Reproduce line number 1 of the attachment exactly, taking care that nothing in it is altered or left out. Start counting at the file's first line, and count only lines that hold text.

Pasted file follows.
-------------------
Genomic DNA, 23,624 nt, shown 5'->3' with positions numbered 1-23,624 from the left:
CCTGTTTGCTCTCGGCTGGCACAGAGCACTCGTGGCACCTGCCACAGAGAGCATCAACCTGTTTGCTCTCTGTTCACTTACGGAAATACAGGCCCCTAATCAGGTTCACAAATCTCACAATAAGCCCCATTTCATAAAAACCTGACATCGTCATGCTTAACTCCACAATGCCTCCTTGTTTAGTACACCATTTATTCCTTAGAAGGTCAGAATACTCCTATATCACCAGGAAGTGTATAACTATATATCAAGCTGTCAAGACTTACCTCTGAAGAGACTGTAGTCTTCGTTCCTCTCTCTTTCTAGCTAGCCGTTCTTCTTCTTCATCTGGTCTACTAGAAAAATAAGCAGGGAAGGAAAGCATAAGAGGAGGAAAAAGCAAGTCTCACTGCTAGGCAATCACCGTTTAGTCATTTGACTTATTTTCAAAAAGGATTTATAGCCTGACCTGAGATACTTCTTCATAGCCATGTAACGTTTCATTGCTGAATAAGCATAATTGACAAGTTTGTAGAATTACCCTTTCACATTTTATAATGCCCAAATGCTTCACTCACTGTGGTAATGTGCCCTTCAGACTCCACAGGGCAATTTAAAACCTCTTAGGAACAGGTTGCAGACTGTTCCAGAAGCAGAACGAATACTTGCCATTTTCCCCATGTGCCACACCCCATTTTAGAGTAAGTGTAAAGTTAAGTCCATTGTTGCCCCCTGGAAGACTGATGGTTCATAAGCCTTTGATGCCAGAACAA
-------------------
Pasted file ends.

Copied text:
Genomic DNA, 23,624 nt, shown 5'->3' with positions numbered 1-23,624 from the left: